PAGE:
- Get investment or loans. Often business plans are given to potential investors so that they get a clear picture of who and what they might invest in. If you ever want business financing, then having this document ready now will save you time and effort.
- Grow! A business plan allows you to plan for the future and set targets. Whether you want to bring in more revenue or expand your team, a plan can help you achieve this growth 30% faster.
Creating a Business Plan in 10 Easy Steps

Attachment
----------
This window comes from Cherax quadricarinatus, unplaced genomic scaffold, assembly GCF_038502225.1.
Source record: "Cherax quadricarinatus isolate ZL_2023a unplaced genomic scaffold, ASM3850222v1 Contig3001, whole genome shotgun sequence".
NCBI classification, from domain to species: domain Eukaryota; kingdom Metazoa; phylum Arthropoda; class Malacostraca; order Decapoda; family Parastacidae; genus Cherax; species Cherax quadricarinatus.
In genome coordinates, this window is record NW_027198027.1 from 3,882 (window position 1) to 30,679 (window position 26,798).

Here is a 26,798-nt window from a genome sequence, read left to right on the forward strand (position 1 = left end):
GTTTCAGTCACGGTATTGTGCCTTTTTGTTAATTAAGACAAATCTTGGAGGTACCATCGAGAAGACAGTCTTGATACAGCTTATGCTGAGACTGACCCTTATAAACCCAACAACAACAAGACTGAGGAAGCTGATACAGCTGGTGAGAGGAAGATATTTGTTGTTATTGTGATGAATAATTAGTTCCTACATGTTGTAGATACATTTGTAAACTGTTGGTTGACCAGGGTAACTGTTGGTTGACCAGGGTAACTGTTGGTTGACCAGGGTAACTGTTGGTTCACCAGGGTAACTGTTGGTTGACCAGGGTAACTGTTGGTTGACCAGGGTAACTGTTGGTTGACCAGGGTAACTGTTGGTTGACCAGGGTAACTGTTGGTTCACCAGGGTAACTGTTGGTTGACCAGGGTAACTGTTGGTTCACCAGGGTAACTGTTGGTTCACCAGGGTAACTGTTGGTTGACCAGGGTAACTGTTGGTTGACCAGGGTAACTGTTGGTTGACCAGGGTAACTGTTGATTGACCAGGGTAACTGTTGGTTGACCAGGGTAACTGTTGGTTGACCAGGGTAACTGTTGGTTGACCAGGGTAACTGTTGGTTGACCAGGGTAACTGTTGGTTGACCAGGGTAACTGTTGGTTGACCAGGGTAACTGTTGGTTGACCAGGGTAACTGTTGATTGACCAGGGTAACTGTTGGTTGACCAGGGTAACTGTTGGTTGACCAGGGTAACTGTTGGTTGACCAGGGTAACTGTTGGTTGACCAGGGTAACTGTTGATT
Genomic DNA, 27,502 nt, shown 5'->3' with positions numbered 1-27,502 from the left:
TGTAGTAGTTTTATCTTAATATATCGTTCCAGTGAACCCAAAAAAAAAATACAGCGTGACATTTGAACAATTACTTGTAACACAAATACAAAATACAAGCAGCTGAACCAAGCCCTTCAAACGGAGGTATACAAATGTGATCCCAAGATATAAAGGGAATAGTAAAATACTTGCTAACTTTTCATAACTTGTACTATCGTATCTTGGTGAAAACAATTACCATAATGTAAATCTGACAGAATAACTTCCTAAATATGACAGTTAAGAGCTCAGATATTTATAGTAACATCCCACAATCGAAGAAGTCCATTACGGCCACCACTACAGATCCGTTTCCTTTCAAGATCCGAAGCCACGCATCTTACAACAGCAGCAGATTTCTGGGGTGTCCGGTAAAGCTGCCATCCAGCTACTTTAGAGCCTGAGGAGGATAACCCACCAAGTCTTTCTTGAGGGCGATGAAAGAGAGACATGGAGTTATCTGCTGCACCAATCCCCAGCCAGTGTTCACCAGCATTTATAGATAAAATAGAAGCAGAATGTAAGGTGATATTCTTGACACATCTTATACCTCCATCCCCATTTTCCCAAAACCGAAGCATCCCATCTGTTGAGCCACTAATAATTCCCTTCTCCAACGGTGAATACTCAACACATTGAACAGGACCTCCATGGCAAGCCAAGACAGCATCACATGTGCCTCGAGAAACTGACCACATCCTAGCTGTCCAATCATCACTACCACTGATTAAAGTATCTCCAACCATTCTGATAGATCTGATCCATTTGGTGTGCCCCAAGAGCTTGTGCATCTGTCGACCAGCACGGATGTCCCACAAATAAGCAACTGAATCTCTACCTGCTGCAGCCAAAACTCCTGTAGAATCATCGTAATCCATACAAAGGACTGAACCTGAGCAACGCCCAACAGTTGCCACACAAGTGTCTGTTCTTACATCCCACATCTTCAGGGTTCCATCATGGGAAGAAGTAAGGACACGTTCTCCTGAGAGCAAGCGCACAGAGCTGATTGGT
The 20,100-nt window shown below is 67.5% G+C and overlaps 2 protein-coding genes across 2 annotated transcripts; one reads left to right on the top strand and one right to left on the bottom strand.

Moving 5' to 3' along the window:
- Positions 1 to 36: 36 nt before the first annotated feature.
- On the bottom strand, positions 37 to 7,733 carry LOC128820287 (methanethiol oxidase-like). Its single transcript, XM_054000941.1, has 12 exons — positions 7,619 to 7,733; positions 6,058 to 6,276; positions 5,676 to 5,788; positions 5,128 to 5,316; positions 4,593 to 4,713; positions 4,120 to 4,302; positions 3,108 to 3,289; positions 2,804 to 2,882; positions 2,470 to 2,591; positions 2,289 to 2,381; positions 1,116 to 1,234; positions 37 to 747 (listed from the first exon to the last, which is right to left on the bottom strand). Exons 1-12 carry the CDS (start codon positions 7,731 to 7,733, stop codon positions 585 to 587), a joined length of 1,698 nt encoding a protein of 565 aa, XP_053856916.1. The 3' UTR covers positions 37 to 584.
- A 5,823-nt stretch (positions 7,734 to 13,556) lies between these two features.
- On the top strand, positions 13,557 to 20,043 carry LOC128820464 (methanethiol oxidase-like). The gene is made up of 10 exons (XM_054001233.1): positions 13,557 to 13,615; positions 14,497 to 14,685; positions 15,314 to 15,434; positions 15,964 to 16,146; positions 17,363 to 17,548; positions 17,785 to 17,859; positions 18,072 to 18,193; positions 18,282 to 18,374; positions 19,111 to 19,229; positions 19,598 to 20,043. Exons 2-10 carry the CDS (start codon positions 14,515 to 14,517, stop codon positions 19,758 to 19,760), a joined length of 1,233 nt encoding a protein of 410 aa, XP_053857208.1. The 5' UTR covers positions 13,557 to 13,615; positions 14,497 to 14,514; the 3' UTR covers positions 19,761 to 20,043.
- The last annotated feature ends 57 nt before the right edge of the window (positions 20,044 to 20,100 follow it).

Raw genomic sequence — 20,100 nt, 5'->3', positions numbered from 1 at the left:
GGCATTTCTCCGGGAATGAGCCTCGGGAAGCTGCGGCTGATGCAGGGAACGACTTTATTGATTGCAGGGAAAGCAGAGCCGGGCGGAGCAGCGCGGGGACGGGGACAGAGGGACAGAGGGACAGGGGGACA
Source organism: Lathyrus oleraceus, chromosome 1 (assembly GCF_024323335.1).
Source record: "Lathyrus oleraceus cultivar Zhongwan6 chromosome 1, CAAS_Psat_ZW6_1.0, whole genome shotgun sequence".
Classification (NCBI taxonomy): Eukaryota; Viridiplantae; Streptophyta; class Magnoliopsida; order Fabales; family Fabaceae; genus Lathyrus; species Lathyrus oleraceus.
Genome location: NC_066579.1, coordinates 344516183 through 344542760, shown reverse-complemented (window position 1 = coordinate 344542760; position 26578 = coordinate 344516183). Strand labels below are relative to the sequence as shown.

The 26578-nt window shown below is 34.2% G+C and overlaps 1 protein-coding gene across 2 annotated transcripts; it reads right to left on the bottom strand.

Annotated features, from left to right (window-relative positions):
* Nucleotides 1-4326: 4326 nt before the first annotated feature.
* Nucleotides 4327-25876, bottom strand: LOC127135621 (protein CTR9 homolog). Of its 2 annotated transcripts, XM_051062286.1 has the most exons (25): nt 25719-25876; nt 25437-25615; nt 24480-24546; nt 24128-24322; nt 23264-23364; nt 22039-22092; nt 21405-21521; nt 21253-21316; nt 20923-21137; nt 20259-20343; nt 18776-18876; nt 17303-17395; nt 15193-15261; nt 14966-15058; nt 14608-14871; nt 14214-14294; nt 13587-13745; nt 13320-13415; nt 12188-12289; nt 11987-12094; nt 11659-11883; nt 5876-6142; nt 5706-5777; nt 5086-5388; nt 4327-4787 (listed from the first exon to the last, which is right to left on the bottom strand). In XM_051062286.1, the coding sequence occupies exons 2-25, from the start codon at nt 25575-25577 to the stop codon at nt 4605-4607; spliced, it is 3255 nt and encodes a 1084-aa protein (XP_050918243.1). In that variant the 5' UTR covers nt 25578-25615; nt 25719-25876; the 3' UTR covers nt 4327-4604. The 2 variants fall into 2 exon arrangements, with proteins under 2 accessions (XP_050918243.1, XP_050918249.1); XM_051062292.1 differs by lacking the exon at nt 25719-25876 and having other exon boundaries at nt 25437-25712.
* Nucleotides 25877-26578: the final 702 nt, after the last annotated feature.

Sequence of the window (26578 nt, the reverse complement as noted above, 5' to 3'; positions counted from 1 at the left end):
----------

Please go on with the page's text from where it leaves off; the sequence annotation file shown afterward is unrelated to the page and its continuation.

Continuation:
Step 1 – Research
Before even sitting down to write up your plan, you need to get to grips with what you’ll include in it. Especially when it comes to data. Look for data pertaining to your industry, your business (especially if you’ve already been operating), your financial situation, and anything else you think might be relevant.
Doing this before you begin ensures a smoother process when writing. It can be helpful to come up with an outline. In it you populate each section of the business plan with data and points you want included.
Step 2: Summarise Your Business
A business summary should identify your purpose and give a broad overview of who you are, why you’re doing it, and the current state of the business. How in depth you go on your company overview is up to you and your business plan’s purpose.
Step 3: Flesh Out Your Product or Service